Real Classic - - Letters -

Your ar­ti­cle on the Match­less V-twin cer­tainly brought mem­o­ries of my youth flood­ing back. The same MX side­valve en­gine was also fit­ted to Mor­gan three-wheel­ers which, as a wa­ter-cooled ver­sion, reached av­er­age speeds of 89mph at Brook­lands Re­lay Grand Prix in July 1933. In road trim as a three­speeder, it could do al­most 70mph too.

Around this time Match­less also de­vel­oped the air-cooled ohv model MX2 and the wa­ter­cooled ohv MX4 V-twin en­gines which, in im­proved form, re­placed JAP as the en­gine pow­er­ing all mod­els from 1935. JAP had been the sup­pli­ers for many years but I un­der­stand that sup­ply was the is­sue which led to the change. Of course cy­cle­cars were start­ing to be re­placed by big­ger / heav­ier cars so Mor­gan also de­vel­oped the 4/4 from 1937, al­though they con­tin­ued to pro­duce three- wheel­ers un­til 1952.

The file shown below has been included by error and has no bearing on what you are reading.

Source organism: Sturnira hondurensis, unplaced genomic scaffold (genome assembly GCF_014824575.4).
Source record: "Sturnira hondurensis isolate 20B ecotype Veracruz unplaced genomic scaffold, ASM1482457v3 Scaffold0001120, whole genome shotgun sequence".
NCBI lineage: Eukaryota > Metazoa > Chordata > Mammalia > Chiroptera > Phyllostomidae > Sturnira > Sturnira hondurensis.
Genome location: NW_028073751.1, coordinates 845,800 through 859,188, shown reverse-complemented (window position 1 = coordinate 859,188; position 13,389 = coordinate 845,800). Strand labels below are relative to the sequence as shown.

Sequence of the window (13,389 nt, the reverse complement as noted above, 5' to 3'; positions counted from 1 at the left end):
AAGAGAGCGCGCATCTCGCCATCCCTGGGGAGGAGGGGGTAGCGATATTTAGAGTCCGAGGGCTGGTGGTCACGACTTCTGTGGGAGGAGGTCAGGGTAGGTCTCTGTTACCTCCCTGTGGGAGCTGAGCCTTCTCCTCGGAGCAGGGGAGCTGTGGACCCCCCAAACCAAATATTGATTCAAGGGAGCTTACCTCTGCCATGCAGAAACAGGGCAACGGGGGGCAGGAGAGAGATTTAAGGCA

Mine was a 1935 Su­per Sports which was given a more stream­lined body with the MX4 en­gine and a three-speed gear­box, which I re­built. But could not get it to run prop­erly due to the side­valve cam fit­ted. So in the end I let it go for less than £100! Are you still around BOK 619?

I also owned, at a dif­fer­ent time, a Mor­gan F Su­per three-wheeler of 1938 vin­tage which I took all over the north of Eng­land. The bolts hold­ing the phos­phor bronze worm wheel kept shear­ing, which tem­po­rar­ily ended my trav­els on oc­ca­sion.

Did the Mor­gan bug ever die in me? Not a hope, even with the strato­spheric prices now in ev­i­dence. Fast for­ward to my re­tire­ment years and I have built a three-wheel Mor­gan replica; a Pem­ble­ton kit car with a Moto Guzzi T5 en­gine in an alu­minium body. It’s sim­i­lar in weight to a Gold Wing and pro­vides just as much fun.

Alan Watkin­son, mem­ber 11,957

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